OCEAN SCIENCE: An Emergent Role for Eddies

+ See all authors and affiliations

Science  07 Sep 2007:
Vol. 317, Issue 5843, pp. 1295c
DOI: 10.1126/science.317.5843.1295c

Much of the kinetic energy of the ocean is concentrated in the mesoscale region of its energy spectrum, which is populated by structures with dimensions of tens to hundreds of kilometers and durations of tens to hundreds of days. There are two distinct types of mesoscale variability—linear westward-propagating Rossby waves and nonlinear eddies—but it is difficult to distinguish one from the other observationally. Satellites have proven to be the best platform for measuring the extent of these features, and based on data they yielded, the accepted view became that most of the mesoscale variability of the oceans was due to Rossby waves. Now, however, Chelton et al. have used additional multi-satellite altimeter data to show that more than half of the extratropical sea surface height variability that defines these structures is actually due to eddies. The remaining variation is probably due to eddies with shorter lifetimes, methodological error, and other physical processes such as Rossby waves. Because nonlinear eddies can transport momentum, heat, and mass, they can contribute to general circulation and ocean biology in ways that Rossby waves cannot. — HJS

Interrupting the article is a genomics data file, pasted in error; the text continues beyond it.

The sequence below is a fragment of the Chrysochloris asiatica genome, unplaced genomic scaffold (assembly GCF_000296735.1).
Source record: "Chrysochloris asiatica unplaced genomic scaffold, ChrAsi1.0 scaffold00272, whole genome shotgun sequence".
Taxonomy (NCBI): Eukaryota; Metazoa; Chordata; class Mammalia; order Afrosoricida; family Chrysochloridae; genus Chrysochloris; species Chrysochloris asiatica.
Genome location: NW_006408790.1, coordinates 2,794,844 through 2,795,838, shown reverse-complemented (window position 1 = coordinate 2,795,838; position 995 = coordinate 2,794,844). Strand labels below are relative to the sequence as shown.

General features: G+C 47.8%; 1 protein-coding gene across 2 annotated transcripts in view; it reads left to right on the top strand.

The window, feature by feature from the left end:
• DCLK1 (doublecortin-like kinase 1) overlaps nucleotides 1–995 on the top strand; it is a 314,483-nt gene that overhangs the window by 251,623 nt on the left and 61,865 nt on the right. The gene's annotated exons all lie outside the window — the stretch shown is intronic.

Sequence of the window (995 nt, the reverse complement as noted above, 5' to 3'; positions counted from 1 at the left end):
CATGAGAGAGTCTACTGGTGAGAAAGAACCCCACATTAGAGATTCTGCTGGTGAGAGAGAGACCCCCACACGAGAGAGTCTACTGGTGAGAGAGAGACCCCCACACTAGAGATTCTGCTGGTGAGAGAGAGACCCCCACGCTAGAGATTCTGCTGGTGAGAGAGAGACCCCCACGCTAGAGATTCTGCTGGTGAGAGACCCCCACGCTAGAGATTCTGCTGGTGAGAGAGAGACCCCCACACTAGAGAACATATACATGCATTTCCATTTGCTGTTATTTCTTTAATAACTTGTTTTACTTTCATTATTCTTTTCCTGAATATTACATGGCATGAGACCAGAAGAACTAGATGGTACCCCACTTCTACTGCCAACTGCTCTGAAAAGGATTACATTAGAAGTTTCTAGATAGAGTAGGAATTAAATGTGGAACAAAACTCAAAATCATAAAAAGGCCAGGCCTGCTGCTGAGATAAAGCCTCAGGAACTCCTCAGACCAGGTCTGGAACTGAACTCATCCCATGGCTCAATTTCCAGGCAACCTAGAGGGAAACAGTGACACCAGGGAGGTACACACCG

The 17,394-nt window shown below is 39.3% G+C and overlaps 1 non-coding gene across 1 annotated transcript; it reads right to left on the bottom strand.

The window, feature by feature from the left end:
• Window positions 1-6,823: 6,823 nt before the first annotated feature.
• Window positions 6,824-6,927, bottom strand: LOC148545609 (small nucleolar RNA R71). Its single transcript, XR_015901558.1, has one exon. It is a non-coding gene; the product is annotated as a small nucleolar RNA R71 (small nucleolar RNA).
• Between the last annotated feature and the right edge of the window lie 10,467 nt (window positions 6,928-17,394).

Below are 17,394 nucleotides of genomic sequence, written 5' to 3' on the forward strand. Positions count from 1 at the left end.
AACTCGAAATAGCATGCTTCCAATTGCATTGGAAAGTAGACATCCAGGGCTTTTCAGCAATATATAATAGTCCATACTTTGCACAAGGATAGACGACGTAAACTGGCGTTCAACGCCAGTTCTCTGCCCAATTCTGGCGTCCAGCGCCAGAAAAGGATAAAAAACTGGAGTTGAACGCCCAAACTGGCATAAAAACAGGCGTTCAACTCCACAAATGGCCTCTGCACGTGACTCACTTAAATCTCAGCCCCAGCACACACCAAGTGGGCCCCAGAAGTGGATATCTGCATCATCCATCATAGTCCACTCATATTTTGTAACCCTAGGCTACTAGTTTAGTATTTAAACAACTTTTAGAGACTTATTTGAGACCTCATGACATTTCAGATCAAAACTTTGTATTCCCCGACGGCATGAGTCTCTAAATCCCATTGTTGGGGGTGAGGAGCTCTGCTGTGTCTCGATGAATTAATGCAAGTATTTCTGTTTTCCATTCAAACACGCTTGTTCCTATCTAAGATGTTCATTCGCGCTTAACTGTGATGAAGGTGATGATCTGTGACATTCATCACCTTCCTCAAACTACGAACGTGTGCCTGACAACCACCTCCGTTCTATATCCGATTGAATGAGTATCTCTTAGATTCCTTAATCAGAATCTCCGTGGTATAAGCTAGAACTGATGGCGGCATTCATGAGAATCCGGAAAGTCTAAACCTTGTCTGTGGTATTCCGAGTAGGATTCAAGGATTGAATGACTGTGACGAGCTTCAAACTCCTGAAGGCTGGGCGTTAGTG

Geophys. Res. Lett. 34, L15606 (2007).

Related Content

Navigate This Article